CLUI Exhibits on the Road

190 The CLUI exhibit Up River on display at the Beacon Institute. CLUI photo

EXHIBITS GENERATED BY THE CLUI travel to various venues, either as stand-alone displays, or as part of thematic, curated exhibits about land and earth art, architecture, and photography.

A version of the Center’s exhibit Post Consumed: The Landscape of Waste in Los Angeles, about the landforms and migrations of post-consumer waste, was presented at the 11th Venice Architectural Biennale, as part of Into the Open: Positioning Practice, the installation that year in the U.S. Pavilion. It was later shown at the National Constitution Center in Philadelphia, and at the Parsons New School for Design in New York City.

Autotechnogeoglyphics, a collection of CLUI images of automotive test tracks, traveled around some more as part of the exhibit World’s Away: New Suburban Landscapes, visiting the Carnegie Museum of Art in Pittsburgh, and the Yale School of Architecture in 2009. The Barbican museum in London showed the Center’s Trans-Alaska Pipeline photoscape as part of the exhibit Radical Nature: Art and Architecture for a Changing Planet 1969–2009. The pipeline photoscape was also shown at the Center for Art and Environment at the Nevada Museum of Art in Reno. And the Center’s project about the Hudson River Valley, Up River: Points of Interest on the Hudson from the Battery to Troy was on display at the Beacon Institute in Beacon, New York in the summer and fall of 2009. It will be installed again at the CLUI regional office in Troy, New York, in the spring of 2010.

An array of posters of CLUI projects were exhibited in 2009 at the Rochester Art Center in Minnesota, the Albuquerque Museum, and at the Miller Gallery at Carnegie Mellon University in Pittsburgh, as part of the well-travelled Experimental Geography exhibit, currently on view (February 21–May 30, 2010) at the Colby College Museum of Art, in Waterville, Maine. Another group of CLUI posters were displayed at the Los Angeles County Museum of Art, as part of the restaging of New Topographics: Photographs of a Man-Altered Landscape, October 2009 to January 2010.

189 Michael Dear, Professor of City & Regional Planning at UC Berkeley, examines one of 50 panels in the Back to Back to the Bay exhibit. CLUI photo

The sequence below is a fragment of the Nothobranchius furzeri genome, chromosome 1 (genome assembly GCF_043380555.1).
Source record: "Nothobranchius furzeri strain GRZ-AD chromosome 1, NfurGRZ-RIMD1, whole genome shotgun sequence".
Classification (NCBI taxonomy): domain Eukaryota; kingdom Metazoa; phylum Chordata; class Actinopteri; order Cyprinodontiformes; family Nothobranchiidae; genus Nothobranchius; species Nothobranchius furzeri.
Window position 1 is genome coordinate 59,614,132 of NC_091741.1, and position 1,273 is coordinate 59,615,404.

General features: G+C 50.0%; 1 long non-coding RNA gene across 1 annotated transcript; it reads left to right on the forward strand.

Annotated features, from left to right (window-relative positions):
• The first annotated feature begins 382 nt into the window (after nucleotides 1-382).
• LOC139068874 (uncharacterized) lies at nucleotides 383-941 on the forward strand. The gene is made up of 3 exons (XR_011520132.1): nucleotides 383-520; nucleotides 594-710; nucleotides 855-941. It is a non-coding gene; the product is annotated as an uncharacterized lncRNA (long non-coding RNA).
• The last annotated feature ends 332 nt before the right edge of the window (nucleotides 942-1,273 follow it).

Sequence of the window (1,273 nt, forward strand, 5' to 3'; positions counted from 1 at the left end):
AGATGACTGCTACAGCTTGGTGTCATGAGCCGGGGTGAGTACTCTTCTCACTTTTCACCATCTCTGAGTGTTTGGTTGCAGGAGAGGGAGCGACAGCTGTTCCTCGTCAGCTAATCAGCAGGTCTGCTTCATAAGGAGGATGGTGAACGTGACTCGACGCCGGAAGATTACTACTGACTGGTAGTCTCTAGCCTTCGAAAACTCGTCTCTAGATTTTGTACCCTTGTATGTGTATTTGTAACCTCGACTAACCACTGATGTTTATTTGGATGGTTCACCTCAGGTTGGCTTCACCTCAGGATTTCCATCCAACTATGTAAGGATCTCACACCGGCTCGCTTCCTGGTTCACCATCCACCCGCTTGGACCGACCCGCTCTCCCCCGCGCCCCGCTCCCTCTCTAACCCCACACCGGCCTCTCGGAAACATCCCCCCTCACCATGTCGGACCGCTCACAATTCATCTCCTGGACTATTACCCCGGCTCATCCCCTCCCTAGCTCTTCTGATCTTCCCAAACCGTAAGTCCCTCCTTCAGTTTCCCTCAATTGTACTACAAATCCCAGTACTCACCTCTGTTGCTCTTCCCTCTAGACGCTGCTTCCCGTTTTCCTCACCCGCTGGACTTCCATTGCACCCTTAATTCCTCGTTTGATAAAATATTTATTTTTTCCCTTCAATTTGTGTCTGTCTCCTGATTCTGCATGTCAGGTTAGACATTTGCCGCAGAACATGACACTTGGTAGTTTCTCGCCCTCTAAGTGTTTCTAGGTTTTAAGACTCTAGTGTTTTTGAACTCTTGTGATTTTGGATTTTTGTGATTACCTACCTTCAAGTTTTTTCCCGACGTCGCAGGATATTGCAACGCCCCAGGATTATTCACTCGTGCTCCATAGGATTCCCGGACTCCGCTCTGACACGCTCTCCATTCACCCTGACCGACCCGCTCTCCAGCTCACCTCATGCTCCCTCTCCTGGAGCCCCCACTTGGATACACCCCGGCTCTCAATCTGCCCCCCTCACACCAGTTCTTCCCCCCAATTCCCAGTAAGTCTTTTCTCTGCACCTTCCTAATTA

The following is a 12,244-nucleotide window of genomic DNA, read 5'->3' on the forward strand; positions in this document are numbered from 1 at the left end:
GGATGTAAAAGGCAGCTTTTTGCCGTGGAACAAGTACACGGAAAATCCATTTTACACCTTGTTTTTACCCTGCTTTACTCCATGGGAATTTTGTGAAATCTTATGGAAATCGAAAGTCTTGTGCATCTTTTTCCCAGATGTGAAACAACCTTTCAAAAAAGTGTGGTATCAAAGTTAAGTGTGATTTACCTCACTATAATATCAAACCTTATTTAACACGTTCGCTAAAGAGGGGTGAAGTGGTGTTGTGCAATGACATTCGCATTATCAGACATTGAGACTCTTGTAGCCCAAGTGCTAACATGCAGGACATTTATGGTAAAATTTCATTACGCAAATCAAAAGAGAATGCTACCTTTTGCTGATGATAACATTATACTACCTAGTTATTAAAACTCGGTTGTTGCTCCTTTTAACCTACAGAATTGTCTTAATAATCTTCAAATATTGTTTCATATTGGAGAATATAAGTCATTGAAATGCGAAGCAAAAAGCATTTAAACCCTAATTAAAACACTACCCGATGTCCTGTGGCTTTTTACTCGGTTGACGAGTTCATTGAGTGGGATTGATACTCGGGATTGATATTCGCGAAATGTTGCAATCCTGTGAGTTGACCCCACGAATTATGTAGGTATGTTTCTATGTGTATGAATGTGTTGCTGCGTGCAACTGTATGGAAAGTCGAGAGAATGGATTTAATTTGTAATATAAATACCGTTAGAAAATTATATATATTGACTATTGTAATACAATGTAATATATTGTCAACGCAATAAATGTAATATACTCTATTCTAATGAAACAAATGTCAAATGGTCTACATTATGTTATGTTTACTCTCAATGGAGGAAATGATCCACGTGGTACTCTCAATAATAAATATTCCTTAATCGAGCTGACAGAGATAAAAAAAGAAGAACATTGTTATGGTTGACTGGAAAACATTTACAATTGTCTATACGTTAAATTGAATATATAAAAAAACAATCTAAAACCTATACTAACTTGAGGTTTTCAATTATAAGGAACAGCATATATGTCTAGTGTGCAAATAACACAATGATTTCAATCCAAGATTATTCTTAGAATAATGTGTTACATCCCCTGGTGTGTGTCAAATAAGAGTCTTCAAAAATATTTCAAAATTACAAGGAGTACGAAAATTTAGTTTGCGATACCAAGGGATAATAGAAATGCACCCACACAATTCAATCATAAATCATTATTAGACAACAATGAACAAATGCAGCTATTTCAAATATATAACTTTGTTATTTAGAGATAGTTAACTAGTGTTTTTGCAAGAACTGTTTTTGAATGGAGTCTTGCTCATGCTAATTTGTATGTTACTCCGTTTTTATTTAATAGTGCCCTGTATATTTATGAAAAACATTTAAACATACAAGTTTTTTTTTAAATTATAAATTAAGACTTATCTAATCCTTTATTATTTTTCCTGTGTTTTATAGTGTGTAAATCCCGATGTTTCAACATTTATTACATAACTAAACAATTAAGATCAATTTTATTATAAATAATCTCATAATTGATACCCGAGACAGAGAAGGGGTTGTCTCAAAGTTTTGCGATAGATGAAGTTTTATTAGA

An exhibit produced by the CLUI about the landscape of the San Francisco Bay region, called Back to the Bay, showed at the College of Environmental Design at UC Berkeley in January and February, 2010. In this incarnation, the exhibit, now ten years old, was retitled Back to Back to the Bay. But even though its fifty photo/text panels with hundreds of images and maps, providing an overview of the entire Bay shoreline, is getting time (and color) shifted, the exhibit is interesting, as it now contrasts the changes to the land since 2000, and shows the lack of change. Old maps are sometimes more informative than new ones.

The Houston Petrochemical Corridor, originally shown at the Blaffer Gallery in Houston, was shown again in Houston as part of the Texas Society of Architects convention. It was also shown a few times in New York City, at Triple Canopy events at the Kitchen and at Light Industry in Brooklyn, with the Center’s latest landscan of the South Belridge Oil Field.

The director of the CLUI, Matthew Coolidge, is invited to lecture here and there at colleges, universites, and cultural organizations around the nation, including last year at Temple University in Philadelphia, the La Jolla Athaneum, Rochester Institute of Technology, Art Center College of Design in Pasadena, the Albuquerque Museum, Los Angeles County Museum of Art, University of Illinois, Champaign-Urbana, and Ohio State University in Columbus.

191 Viewing station set up to watch the Center’s Alaska Pipeline photoscape at the Barbican’s Radical Nature exhibit. CLUI photo